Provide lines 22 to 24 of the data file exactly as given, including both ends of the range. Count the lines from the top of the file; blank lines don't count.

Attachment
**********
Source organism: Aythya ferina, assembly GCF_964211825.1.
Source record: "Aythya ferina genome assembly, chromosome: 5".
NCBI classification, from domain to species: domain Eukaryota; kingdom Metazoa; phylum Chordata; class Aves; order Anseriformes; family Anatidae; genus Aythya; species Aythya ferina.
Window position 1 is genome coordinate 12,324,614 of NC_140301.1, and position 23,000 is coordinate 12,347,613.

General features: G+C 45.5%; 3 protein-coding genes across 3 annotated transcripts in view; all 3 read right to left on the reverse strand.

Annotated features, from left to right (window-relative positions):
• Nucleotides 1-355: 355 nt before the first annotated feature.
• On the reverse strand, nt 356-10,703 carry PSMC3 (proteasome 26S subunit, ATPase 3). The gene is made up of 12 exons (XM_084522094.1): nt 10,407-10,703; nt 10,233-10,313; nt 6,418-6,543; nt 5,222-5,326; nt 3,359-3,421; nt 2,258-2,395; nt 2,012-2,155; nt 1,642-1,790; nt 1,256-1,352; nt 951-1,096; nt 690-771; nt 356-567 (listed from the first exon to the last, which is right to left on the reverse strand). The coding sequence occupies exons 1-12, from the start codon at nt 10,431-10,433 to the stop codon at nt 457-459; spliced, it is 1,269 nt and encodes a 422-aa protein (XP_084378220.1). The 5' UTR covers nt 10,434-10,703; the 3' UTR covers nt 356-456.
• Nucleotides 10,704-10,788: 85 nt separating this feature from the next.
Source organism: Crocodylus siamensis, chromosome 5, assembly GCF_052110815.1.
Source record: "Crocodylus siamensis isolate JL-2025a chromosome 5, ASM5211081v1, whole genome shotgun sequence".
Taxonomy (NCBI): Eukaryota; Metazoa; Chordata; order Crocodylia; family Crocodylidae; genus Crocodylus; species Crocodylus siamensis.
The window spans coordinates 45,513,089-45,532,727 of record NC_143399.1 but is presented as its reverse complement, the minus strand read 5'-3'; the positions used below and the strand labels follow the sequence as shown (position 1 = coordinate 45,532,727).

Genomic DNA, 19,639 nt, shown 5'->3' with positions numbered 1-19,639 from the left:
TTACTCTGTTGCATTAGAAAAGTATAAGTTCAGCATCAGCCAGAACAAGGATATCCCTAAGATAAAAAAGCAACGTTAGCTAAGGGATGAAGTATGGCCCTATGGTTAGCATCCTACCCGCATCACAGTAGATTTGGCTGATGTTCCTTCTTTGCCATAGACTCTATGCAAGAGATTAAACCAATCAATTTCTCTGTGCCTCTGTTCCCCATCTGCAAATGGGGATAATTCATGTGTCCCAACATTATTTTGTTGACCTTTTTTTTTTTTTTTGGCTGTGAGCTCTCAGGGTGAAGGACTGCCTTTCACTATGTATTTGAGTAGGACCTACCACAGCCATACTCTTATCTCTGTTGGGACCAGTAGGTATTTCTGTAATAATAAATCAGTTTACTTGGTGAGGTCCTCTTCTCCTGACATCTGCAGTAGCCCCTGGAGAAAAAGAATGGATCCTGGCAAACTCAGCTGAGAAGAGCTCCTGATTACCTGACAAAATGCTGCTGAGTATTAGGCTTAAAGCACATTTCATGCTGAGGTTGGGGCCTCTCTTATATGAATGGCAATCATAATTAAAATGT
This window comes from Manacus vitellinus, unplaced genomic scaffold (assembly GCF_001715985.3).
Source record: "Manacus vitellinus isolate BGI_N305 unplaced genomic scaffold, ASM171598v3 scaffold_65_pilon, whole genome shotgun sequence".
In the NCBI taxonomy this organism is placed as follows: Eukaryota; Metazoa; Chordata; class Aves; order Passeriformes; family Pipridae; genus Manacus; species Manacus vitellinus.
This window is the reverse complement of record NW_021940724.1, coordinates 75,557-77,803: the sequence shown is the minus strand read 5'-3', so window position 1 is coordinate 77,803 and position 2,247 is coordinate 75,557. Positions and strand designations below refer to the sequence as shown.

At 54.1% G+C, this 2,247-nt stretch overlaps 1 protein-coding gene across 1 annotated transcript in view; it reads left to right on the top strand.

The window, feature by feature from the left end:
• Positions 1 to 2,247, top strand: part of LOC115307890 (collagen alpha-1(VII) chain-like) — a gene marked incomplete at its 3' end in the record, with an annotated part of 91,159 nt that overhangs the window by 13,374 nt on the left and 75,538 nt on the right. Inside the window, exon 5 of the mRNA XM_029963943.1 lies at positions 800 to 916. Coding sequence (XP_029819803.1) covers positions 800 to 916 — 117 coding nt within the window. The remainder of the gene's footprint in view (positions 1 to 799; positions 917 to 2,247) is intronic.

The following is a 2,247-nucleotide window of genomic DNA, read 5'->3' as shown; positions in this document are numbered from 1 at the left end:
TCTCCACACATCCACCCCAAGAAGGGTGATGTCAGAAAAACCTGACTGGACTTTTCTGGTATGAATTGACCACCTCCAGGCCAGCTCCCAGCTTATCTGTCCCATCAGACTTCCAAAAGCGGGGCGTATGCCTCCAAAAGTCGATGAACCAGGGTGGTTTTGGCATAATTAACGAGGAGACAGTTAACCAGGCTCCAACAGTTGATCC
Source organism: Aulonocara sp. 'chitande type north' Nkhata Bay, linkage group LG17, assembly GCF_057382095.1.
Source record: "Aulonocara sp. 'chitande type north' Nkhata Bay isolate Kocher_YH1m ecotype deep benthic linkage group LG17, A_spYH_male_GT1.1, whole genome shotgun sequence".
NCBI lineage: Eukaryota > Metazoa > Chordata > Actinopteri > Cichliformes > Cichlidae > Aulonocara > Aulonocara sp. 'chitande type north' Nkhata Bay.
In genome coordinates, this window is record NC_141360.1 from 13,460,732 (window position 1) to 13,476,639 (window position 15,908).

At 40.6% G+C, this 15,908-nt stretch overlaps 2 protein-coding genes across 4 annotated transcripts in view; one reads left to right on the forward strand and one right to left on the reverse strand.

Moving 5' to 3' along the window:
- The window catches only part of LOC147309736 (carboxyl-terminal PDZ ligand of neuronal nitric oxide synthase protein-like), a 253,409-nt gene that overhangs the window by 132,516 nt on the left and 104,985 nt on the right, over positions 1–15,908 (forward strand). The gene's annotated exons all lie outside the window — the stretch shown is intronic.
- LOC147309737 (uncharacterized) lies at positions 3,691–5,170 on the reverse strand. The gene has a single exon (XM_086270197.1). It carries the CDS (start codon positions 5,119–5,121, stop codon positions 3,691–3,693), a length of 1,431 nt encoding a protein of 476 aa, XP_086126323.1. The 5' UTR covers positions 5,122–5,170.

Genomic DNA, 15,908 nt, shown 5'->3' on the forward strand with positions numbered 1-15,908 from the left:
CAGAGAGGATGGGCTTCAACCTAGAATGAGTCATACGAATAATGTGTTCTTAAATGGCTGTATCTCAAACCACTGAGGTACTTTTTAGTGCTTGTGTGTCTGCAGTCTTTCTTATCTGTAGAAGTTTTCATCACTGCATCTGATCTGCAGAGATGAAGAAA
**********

• Positions 1 to 2,247, top strand: part of LOC115307890 (collagen alpha-1(VII) chain-like) — a gene marked incomplete at its 3' end in the record, with an annotated part of 91,159 nt that overhangs the window by 13,374 nt on the left and 75,538 nt on the right. Inside the window, exon 5 of the mRNA XM_029963943.1 lies at positions 800 to 916. Coding sequence (XP_029819803.1) covers positions 800 to 916 — 117 coding nt within the window. The remainder of the gene's footprint in view (positions 1 to 799; positions 917 to 2,247) is intronic.

The following is a 2,247-nucleotide window of genomic DNA, read 5'->3' as shown; positions in this document are numbered from 1 at the left end:
TCTCCACACATCCACCCCAAGAAGGGTGATGTCAGAAAAACCTGACTGGACTTTTCTGGTATGAATTGACCACCTCCAGGCCAGCTCCCAGCTTATCTGTCCCATCAGACTTCCAAAAGCGGGGCGTATGCCTCCAAAAGTCGATGAACCAGGGTGGTTTTGGCATAATTAACGAGGAGACAGTTAACCAGGCTCCAACAGTTGATCC